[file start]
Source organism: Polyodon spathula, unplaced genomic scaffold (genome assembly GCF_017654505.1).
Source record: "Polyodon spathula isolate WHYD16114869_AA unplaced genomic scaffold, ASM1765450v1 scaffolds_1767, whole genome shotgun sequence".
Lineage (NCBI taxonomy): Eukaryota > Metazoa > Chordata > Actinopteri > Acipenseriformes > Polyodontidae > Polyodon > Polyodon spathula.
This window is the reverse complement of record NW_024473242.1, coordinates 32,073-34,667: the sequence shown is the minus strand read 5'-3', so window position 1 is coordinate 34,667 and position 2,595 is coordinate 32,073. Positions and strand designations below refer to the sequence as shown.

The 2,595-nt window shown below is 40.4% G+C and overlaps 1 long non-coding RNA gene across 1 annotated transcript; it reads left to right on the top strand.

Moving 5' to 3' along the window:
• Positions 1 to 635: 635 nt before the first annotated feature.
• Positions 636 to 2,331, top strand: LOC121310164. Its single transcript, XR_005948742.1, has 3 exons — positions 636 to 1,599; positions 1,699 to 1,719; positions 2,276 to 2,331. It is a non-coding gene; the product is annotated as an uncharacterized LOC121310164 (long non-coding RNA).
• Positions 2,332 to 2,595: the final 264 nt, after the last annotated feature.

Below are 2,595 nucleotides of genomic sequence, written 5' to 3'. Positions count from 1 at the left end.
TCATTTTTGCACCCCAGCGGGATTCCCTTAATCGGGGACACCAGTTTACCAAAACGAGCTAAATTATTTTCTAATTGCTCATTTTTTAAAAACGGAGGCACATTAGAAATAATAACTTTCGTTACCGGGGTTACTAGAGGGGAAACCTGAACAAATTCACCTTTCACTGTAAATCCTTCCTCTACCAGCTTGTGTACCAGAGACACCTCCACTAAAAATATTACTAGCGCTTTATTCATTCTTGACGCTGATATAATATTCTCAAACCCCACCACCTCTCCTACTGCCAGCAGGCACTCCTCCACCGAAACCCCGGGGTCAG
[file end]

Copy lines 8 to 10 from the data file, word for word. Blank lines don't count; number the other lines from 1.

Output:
• Positions 636 to 2,331, top strand: LOC121310164. Its single transcript, XR_005948742.1, has 3 exons — positions 636 to 1,599; positions 1,699 to 1,719; positions 2,276 to 2,331. It is a non-coding gene; the product is annotated as an uncharacterized LOC121310164 (long non-coding RNA).
• Positions 2,332 to 2,595: the final 264 nt, after the last annotated feature.

Below are 2,595 nucleotides of genomic sequence, written 5' to 3'. Positions count from 1 at the left end.